There were rain-drenched smiles everywhere and an esprit de corps that proved that the kind of person who likes racing old iron is not only unperturbed by inclement weather, but actually revels in the challenge of it. One of the organizers, gesturing around him at all the activity, declared it best, and his statement came to be often repeated: “These are not fair-weather friends. These are all-weather friends!”


David Wheeler in his Rajo-equiped ’23 Ford speedster is joined by Katie Hill who raced a ’27 T/V-8 roadster.

Organizer Bobby Green explains that, for him, his low and high points came close together Saturday morning. He knew that everyone was ready and willing to race, and the track had been prepared, but he kept thinking someone was going to call it or a permit would be revoked. “I was waiting for that to happen, and then as soon as cars started coming down into the pit … then the excitement started to build. And then when we actually started racing, that was my highest high. When the first cars went, I was on top of the world.”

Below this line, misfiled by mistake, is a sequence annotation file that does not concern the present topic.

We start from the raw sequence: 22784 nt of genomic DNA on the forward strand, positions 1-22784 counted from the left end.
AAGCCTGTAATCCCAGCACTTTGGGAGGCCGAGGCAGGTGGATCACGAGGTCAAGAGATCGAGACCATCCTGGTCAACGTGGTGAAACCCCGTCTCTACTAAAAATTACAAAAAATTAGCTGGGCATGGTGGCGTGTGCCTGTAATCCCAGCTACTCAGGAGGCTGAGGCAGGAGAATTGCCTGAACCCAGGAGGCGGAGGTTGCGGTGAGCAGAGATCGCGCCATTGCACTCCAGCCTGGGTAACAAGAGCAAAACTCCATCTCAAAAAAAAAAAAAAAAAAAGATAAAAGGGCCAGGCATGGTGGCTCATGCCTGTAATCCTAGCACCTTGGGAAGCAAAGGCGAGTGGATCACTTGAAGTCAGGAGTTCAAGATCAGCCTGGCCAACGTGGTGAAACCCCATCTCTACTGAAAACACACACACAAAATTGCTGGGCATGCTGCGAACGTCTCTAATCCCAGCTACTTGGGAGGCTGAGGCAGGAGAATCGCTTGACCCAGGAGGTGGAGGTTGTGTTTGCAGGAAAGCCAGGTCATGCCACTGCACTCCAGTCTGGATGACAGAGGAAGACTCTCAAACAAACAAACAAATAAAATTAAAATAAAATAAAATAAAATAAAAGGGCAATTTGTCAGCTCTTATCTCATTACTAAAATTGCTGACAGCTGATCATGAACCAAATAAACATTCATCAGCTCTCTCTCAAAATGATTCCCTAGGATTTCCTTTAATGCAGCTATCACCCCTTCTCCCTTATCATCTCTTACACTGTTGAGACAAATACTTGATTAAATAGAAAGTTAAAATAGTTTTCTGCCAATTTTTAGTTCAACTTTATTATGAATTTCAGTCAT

And yet, again perhaps not unlike Woodstock, a West Coast TROG may have been a one-time happening. Just a drop of ink in the history books. Heavy state and local regulation, as well as high overall costs—coupled with the fact that money was lost because so little of the event could happen—makes a repeat uncertain.

Organizers lament that it seemed like every time they thought all was in order, they’d be hit with new requirements, paperwork and fees. They estimate that the cost of putting on The Race of Gentlemen in Pismo was around three times that of what it is in Wildwood and took untold more hours of work.


And, contrary to some grumblings, TROG has not sold out to corporate sponsorship. “We’ve had the same sponsors for the last five years,” Bobby says. “This thing wouldn’t exist at all if we hadn’t had Harley-Davidson, Small Town Brewery, Craftsman, Sailor Jerry and Hemmings.”